Flying Solo in Sarıgerme

20170611_194019

To say that the end of this school year has been stressful would be an understatement.  The mountains of grading seemed to stretch much higher than any term before, all of my end-of-year duties seemed to be piled on at the same time, so many of our friends are leaving this year, and on top of all of that, we had the end-of-the-year play to prepare.  Basically, this all resulted in almost 3 weeks straight of working with no days off and I could definitely feel it.

Because of all that, I was overjoyed when I got the email that the school decided to give us a couple of extra days off while students were on field trips…until I saw that my husband was on duty.  I wanted to scream.  I needed to get out of the tiny campus bubble after almost a month of having my nose at the grindstone.

That’s when he calmly pointed out that just because he was on duty didn’t mean I had to stay.

20170611_194750

That’s when the light bulb flickered on.  We’ve been together for nearly 10 years now and because of that, it can be really easy to forget that we don’t have to do everything together.  Especially since we have moved to Turkey, we have been each other’s main support systems and rely on each other much more than we did in the States.  Now that I am much more comfortable here in Turkey, I relished in the idea of going somewhere on my own for some much-needed self-reflection and relaxation.

20170611_194534

I decided to go to Sarıgerme, a cute little coastal village near Fethiye.  I knew I wanted to go to a beach for some swimming and seaside reading, but I wanted to avoid large crowds and party scenes.  For me, this was all about relaxation.  I did my research and found that this nice little beach was only 20 minutes from Dalaman airport and much less frequented than Fethiye, Antalya, or Bodrum.  I arrived Sunday evening, so I didn’t do much, but I did manage to take in some sunset views while listening to my latest podcast series.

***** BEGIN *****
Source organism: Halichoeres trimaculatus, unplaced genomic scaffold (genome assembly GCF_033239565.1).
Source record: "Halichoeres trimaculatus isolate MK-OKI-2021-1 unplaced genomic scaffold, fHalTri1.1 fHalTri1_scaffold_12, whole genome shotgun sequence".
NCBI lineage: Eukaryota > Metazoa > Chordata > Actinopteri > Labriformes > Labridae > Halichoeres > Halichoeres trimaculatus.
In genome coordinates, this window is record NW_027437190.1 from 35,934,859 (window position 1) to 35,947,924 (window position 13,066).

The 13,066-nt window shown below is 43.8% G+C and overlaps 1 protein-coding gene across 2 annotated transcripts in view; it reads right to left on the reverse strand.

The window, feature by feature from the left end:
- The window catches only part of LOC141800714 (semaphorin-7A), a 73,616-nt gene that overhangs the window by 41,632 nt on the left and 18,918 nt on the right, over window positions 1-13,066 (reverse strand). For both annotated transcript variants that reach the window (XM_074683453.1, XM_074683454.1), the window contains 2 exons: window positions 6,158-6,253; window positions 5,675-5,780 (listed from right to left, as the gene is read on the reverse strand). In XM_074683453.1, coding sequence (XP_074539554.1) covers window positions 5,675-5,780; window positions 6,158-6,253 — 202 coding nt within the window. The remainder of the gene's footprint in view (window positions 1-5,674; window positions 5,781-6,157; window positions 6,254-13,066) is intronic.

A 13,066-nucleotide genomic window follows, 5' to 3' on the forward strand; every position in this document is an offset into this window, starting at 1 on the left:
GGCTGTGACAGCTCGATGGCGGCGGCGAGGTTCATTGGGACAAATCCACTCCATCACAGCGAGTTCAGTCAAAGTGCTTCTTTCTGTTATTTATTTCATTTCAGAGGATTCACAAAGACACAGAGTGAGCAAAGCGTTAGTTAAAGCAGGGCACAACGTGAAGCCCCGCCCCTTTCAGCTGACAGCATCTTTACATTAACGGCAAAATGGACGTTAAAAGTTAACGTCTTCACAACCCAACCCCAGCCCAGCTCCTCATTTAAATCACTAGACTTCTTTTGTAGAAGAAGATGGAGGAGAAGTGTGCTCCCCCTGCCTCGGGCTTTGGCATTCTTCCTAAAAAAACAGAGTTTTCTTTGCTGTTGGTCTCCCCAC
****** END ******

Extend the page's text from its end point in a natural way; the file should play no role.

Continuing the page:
20170613_105724.jpg

I stayed at Lady Rose Pension and it was by far the best hotel I’ve ever stayed at in Turkey.  The couple who own the place are so incredibly friendly, welcoming, and helpful.  They helped me make the most of my few days there and I had a really nice chat with them over coffee.  Also, the breakfast there was top notch and the beach was only a 10-minute walk away.  I highly recommend it if you plan to visit the area.

20170612_160007.jpg

While there are a ton of interesting and affordable tours in the area, I wasn’t really up for a lot of running around after such a hectic few weeks, so I just decided to visit a few places on my own at my own pace.  I took a couple of minibuses over to the nearby Iztuzu Beach, which is famous for its sea turtles.

20170612_143234.jpg

20170612_135851.jpg

Iztuzu is a beautiful beach, surrounded by mountains and pink flowers.  I was amazed by how big the beach is…it took nearly an hour to walk end to end!  The sea also connects to a river delta, so I explored that area a bit as well.

20170612_185911.jpg